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Format: Hardcover Verified Purchase
This is the most complete work on the JFK Assassination ever written. And it is correct--factual--no fiction. That is so important for this subject. Bugliosi has exhausted every source to give us the best information and the best conclusions possible. I don't care how long it is or how many footnotes and citations are made, because I wanted the truth and I got it. I wrote two books about the assassination that we used in his reference works--"The Mind of Oswald" and "Dallas and the Jack Ruby Trial." He handled those references well so I assume he has handled all his reference material just as well. Thanks to his work, we really don't have to delve into the crazy stories about conspiracy theories that are still coming out by people who weren't there and don't know what happened that day as well as I do (working at Parkland Hospital where Kennedy was brought, and later Oswald, and finally Jack Ruby. Dr. Diane Holloway Cheney
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Format: Hardcover Verified Purchase
Given the widespread distrust in government that the JFK assassination conspiracy theories have fostered, and the fundamental danger (largely unrecognized) that such distrust poses, this may be the most important book of our time. Comments in the critical reviews here range from the absurdly pointless (‘Bugliosi’s book is too long’) to the shamelessly uninformed, misinformed, and boarderline insane. I’ve not found a single coherent argument against Bulgiosi’s book that withstands fact-checking and logic. Unlike many of the critical reviewers here, I read the entire book (though not the notes on the CD). Yes, it is long, as long as it needs to be. Will it serve as an effective antidote to the national JFK conspiracy theory psychosis? I am not optimistic. I think there are far too many people who passionately want to believe that there was a conspiracy of treason, betrayal, and assassination, at the highest levels of our government. As we see in the negative reviews and comments here, facts do not matter to such people.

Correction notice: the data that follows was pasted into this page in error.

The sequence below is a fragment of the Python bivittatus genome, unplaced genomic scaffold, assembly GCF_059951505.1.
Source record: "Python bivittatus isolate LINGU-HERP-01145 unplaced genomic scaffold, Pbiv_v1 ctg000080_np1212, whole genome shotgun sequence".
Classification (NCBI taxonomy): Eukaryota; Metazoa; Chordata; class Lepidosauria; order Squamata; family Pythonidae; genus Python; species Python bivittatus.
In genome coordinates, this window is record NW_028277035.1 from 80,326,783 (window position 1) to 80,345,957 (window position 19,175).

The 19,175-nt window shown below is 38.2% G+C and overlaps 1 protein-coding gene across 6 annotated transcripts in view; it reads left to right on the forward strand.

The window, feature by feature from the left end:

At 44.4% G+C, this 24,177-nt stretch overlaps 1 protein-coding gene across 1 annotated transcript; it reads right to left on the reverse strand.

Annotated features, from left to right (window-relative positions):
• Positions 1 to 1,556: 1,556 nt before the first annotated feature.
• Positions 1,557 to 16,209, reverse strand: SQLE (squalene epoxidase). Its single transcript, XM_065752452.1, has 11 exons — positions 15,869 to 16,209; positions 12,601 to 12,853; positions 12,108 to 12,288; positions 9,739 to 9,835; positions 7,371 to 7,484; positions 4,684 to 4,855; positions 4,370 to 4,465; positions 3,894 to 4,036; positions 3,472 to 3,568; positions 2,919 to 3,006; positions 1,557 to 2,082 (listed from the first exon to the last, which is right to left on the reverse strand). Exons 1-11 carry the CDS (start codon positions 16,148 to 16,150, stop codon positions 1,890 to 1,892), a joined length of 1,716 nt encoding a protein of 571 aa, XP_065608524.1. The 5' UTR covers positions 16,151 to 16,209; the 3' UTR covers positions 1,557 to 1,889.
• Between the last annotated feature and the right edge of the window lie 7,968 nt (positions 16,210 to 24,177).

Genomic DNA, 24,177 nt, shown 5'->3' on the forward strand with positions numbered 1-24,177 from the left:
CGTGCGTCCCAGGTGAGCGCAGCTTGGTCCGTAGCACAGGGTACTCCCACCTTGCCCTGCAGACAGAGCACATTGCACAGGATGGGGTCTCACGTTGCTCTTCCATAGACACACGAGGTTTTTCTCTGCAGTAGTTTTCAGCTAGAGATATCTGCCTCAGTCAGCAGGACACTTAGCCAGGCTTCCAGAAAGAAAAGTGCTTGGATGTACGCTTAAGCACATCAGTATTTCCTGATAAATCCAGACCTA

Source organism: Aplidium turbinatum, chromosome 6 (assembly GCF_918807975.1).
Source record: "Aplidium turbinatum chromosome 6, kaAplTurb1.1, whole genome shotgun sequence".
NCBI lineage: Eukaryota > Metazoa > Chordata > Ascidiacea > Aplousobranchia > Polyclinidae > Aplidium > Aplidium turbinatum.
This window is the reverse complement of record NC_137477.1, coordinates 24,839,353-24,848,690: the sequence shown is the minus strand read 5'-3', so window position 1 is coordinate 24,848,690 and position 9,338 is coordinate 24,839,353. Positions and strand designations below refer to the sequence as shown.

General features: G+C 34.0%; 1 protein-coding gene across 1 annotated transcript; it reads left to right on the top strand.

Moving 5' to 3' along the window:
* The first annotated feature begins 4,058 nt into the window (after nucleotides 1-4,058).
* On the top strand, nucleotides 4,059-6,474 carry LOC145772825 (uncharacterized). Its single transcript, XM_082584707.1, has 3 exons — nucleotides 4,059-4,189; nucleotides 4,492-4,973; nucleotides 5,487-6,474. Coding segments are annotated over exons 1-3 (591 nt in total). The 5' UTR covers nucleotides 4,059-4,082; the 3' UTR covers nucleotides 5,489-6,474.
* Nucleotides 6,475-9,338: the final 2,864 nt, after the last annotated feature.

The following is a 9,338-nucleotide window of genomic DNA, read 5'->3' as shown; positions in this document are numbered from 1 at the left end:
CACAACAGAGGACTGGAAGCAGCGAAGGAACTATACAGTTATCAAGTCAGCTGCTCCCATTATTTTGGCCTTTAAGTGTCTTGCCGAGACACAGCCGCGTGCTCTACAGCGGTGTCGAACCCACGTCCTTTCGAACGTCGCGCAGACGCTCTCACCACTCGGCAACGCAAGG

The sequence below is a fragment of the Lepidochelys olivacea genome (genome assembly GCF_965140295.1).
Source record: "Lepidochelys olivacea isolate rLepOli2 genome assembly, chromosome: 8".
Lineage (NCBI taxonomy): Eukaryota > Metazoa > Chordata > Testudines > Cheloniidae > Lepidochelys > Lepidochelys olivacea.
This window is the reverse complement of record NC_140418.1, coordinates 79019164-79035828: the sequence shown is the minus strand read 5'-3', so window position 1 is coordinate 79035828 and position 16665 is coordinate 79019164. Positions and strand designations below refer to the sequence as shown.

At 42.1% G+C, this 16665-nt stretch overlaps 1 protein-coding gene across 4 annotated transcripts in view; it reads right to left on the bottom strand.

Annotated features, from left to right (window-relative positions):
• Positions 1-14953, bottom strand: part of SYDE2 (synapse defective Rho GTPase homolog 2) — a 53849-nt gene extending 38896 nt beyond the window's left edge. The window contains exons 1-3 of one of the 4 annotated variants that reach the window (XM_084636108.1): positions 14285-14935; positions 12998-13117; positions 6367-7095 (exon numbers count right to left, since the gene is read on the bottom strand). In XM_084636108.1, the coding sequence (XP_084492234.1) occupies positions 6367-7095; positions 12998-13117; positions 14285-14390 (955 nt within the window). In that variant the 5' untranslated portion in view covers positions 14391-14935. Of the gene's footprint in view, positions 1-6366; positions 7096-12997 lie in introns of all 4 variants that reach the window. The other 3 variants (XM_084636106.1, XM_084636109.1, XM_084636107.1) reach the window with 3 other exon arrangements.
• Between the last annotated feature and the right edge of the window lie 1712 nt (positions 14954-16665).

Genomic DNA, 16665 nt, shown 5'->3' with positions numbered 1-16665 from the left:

I will share one example that I think is particularly illustrative. Very near the end of his book Bugliosi dedicates a long chapter to Jim Garrison’s dispicable prosecution of Clay Shaw and Oliver Stone’s movie on that subject. I have the movie and, after reading that chapter, I watched the movie again. I can but wholeheartedly agree with Bugliosi’s condemnation of Garrison and Stone. However, I wish to point out a quite specific example regarding Oliver Stone. At the end of the movie, just before the credits, there is a written notice claiming that, in 1979, (I paraphrase) ‘Richard Helms testified (admitted) that Clay Shaw was associated with the CIA’.
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A very long book but open to any page and it grabs you, if you have an open mind. Bugliosi has no qualms about what he thinks about seriously stuck conspiracy theorists. For years I had doubts but I only had what the media reported and I have learned two things; Do not trust the media and Lee Oswald was the lone assassin President John F Kennedy. One chapter you will be right there in the limo as it turns onto Elm St. That day, November 22, 1963 changed the world. Mr.Bugliosi is not out to change any minds, he takes you into the details where the devil is. There is more than enough evidence against Oswald to convict and nothing has ever turned up as proof of or even a hint of a conspiracy. If one thinks Oswald did not do it then Oswald's own statement of being a "patsy" makes him guilty. He was not framed and if you think so then ask why did he bring his rifle to work and how did bullets from his rifle end up killing the President and wounding the governor? His rifle and his bullets are enough to convict him. If you have hung your beliefs on "cheap mail order rifle and scope" then consider that twenty dollars then is about $160 today. A fair price for a surplus rifle. It is also not impossible to fire three rounds in the time Oswald did. Experts all disagreed and found it hard to duplicate that but one needs to own a firearm and practice with it before a judgement is issued. Oswald did not even have to use the scope either. The scope was mounted in a way that the iron (open) sights could easily be used. The action of opening and closing the bolt to reload is not four steps but one. Acquiring the target in iron sights after each reload is much easier than it would be using the scope. The rifle model had been in manufacturing since 1891. Oswald's rifle was made in 1940.Read more ›